a charlotte street 15 year anniversary project considering the history and future of artist-driven pioneering in Kansas City and the changing nature of the city's "frontiers"
Kansas City settlers came in droves from old Europe, and met with the unimaginably vast areas of the American Wilderness.
Although they brought with them a heritage that included the notion of common wealth, the drive that has preoccupied most citizens since that time has been the accumulation of personal property and its associated withdrawal from general use. To be fair, this is clearly a global phenomenon in many respects, but it seems to be particularly marked in pioneer cultures in which either the concept or the reality of a frontier has called out the urge to civilize, tame, enclose and commodify. The last step of commodification almost always trumps common rights.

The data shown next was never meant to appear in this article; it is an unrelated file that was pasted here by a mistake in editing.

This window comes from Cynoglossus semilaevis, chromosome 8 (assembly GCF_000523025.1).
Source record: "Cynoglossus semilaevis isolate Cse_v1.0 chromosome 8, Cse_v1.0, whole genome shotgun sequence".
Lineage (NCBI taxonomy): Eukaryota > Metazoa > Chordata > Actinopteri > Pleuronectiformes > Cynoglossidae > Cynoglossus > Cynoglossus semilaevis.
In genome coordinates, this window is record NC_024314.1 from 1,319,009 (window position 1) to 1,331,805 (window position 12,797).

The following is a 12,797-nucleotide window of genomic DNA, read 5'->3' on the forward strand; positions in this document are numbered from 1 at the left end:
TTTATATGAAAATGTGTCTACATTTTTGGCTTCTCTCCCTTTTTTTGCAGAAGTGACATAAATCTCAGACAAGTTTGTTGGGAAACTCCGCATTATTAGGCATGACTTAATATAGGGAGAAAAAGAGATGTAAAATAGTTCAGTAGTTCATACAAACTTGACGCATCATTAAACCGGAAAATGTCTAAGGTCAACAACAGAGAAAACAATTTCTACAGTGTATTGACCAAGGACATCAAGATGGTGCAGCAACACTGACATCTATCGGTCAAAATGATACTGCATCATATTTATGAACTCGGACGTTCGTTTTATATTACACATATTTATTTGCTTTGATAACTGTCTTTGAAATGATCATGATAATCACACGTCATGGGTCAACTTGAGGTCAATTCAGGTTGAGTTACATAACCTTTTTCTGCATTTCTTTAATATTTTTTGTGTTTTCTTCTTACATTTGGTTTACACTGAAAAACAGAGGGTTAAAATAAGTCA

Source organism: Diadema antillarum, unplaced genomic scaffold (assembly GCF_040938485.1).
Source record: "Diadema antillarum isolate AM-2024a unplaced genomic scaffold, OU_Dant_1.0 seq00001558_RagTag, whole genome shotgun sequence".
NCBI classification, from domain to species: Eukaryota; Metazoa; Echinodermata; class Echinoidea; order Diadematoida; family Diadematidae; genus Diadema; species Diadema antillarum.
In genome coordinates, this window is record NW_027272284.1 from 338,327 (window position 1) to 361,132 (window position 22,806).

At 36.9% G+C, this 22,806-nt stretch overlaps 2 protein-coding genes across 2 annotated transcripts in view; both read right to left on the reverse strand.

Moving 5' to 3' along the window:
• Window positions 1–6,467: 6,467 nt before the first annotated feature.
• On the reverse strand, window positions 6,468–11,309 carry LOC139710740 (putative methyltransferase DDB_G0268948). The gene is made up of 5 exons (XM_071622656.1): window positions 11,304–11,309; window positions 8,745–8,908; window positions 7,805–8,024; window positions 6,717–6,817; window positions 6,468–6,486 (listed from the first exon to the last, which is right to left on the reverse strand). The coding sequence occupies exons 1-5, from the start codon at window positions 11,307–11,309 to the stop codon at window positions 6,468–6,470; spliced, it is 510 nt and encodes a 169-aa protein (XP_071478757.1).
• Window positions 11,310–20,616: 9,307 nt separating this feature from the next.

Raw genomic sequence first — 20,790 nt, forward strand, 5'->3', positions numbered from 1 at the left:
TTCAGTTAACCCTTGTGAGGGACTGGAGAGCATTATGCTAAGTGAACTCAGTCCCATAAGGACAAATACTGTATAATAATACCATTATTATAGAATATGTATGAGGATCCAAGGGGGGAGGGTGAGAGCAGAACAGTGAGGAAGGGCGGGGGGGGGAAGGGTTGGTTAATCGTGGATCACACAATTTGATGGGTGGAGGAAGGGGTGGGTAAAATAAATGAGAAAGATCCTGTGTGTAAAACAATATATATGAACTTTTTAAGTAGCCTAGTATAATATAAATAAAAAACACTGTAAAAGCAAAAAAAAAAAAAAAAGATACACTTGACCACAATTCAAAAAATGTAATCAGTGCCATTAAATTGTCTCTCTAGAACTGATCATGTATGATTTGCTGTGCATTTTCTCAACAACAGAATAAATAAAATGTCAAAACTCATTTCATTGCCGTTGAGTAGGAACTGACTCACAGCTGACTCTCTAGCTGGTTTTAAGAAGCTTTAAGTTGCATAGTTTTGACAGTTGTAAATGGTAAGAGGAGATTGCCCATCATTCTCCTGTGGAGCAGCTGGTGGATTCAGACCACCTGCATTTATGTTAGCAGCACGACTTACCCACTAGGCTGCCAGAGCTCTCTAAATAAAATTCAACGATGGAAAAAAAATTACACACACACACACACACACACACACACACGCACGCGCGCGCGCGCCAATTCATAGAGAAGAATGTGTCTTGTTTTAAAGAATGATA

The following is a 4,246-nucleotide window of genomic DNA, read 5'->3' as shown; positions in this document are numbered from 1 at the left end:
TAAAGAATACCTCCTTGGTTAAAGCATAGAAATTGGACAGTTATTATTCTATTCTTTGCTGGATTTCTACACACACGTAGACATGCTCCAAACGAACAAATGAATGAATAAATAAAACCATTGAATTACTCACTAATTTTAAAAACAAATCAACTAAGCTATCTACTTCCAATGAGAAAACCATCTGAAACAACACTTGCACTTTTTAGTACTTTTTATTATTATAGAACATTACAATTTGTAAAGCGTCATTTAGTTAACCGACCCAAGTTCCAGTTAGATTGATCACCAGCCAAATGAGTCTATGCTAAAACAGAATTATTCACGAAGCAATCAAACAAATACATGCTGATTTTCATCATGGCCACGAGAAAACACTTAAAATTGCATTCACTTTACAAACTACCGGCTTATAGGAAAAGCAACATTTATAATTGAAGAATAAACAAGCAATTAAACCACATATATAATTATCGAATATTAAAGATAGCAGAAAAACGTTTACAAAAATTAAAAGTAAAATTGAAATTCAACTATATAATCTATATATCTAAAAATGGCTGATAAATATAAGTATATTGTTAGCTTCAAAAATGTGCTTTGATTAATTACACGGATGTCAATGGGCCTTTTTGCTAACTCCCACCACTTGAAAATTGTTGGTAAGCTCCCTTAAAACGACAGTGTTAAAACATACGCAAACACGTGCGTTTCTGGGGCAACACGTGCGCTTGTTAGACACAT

As this city has changed from a meeting of the trails, to a cowtown, to an increasingly sophisticated urban center, we are more often encountering phenomena such as gentrification, the privatization of public space, and restrictions on “intellectual property” associated with professionalization within the “creative industries”.
Are the boundaries between public and private spaces shifting, or changing in nature to become normalized as exclusive rather than inclusive? Are Kansas City’s urban boundaries changing from edges that define a community to ones that fragment it? Who will remember where the boundaries of common rights used to be, who will notice the erosions and call them out for public scrutiny? Where are watching and resistance happening that will avoid such outcomes in our city?